Heck, she never even owned a dishwasher or blender!
Yet, despite her lack of things commonly referred to as necessities, her life was full and abundant.
She was happy.
She often said that she'd been blessed with the happiest of childhoods. "We didn't have much but we had each other."
Throughout my life, I've been a student of my grandmother's example. Sometimes I studied her from afar, scrutinizing her words in letters she wrote me when I was young. How could she always have so much hope, I often wondered, in a world darkened by pessimism?
When I had children of my own, I plied her with questions. I yearned to know more of what was in her heart. Though she has now been gone for two years my study continues in earnest. I feel the ticking of my own mortal clock. I want to I to discover answers to secrets I still have trouble comprehending.
The first Christmas without Grandma, I found myself in possession of a box of gold colored ornaments that once adorned her tree. She relished saving everything, and finding new uses for items others might well cast off as refuse. Opening the box, I saw she had employed her talents well in preserving the life of the old ornaments. To those that still bore their silver caps, but had no hanger, she fastened green thread or plastic bread ties. For one without a cap, she bent the prongs of a bobby-pin outward, inserted the pin into the ornament, then attached thread.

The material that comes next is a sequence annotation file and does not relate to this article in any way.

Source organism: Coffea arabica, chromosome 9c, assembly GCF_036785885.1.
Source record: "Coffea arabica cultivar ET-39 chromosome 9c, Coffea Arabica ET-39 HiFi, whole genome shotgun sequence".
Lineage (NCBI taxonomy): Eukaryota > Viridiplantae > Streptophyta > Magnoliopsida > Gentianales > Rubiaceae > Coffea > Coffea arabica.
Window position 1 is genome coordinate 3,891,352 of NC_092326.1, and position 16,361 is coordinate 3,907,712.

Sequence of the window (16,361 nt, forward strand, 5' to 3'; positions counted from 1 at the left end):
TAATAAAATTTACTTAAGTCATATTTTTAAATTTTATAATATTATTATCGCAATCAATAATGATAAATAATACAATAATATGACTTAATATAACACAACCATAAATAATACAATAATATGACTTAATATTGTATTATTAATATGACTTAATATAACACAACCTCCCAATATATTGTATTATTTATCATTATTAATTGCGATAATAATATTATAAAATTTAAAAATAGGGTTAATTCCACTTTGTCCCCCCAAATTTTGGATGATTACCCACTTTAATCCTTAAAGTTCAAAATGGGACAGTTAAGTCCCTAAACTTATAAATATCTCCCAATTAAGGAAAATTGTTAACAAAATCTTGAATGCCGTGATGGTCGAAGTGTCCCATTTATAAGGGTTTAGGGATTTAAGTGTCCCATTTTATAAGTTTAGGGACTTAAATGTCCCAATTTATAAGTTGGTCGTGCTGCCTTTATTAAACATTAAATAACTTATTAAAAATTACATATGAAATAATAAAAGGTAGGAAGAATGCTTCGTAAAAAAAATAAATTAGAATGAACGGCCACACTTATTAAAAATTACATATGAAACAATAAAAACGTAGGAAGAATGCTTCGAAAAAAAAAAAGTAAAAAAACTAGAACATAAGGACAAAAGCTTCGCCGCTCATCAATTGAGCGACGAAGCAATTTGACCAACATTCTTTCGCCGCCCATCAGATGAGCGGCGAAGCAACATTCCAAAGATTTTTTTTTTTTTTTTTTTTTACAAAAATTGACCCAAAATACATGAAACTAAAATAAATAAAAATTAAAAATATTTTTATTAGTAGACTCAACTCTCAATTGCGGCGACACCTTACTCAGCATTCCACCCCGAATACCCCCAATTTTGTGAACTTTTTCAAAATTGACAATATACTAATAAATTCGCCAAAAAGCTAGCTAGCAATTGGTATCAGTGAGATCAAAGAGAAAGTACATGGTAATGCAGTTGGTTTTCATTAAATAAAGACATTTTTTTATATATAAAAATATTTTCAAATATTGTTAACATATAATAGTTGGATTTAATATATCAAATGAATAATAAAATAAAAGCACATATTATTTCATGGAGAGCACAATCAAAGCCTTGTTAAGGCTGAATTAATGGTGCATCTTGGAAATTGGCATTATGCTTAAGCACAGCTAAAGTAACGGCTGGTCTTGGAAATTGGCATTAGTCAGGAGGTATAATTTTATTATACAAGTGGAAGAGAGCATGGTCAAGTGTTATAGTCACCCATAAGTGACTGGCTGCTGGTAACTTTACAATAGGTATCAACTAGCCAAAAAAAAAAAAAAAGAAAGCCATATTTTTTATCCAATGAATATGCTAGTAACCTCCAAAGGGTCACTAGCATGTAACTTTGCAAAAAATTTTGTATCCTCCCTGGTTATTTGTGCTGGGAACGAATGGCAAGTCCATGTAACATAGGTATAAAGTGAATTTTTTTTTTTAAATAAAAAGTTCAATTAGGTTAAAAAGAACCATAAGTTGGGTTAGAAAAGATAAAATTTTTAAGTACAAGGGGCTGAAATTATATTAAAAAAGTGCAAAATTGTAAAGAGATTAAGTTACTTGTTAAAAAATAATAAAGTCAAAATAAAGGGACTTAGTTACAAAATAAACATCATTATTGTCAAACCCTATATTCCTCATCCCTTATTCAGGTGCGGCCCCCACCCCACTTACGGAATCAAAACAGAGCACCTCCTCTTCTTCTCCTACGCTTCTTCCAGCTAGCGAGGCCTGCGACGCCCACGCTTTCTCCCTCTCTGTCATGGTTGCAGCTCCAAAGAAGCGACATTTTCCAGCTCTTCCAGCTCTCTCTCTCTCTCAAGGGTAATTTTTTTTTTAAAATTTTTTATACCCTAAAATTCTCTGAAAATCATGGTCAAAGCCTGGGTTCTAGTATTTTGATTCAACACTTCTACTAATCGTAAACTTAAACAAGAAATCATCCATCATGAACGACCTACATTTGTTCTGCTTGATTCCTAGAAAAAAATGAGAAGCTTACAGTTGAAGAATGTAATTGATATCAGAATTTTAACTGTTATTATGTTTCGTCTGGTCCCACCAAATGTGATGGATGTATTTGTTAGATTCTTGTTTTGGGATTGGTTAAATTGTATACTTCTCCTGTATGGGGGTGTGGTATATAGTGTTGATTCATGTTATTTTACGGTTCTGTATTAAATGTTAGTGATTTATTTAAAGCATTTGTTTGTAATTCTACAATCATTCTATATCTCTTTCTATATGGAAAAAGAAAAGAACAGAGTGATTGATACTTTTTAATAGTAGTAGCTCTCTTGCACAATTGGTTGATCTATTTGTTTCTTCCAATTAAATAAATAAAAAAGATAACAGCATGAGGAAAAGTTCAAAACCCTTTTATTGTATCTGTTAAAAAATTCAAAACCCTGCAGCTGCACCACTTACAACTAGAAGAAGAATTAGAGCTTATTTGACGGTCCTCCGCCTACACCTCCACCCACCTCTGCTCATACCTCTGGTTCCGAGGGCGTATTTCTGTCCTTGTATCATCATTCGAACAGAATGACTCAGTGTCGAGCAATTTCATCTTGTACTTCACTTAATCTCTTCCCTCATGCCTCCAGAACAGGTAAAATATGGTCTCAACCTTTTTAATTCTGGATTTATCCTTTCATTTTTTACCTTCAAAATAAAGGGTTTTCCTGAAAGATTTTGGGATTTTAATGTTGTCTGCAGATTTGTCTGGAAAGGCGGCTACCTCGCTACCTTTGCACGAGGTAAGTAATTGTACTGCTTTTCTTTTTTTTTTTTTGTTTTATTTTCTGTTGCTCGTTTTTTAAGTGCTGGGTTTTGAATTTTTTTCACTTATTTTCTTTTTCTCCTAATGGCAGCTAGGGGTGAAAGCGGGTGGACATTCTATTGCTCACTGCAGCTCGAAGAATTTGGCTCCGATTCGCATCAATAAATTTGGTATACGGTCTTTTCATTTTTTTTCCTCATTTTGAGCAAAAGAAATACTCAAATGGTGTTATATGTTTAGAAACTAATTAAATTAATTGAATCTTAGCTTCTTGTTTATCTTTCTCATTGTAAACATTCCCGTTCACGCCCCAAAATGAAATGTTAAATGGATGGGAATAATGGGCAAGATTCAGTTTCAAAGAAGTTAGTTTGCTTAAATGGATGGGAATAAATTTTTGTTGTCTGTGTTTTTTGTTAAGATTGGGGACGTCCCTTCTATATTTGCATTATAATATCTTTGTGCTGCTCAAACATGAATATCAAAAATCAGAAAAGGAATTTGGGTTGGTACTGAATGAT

For a brief moment, I contemplated removing her innovations from the ornaments. That seemed disloyal. So did not displaying them. In the end, I used them on our family's tree. Someone asked if I was going to leave them there.
This year, I again hung Grandma's ornaments. It wasn't until weeks later, however, that their message really hit home. As in years past, throughout the holidays I encountered two distinct types of people: those intent on finding just the right--often extravagant--gifts to hopefully evoke happiness in themselves and the recipients, and those who concentrated their efforts on being grateful for what they had, albeit very little. The efforts of a man and his wife to use their limited means to clothe the homeless, the tears of an old man over a simple but heartfelt gift, the testimony of another who felt he had been blessed abundantly through a simple act of kindness, all brought great joy to my heart.These people, unlike the first set, were genuinely happy.
In the stillness of evening, I sat next to our Christmas tree. Its white lights illuminated Grandma's gold ornaments; the one with the bobby-pin was nearest me. I felt a pang of shame. How could I have thought of not displaying them? They were the answer to one of Grandma's secrets: true happiness isn't dependent on the nature of anything external. It is in the heart of the beholder, the manner in which one chooses to perceive.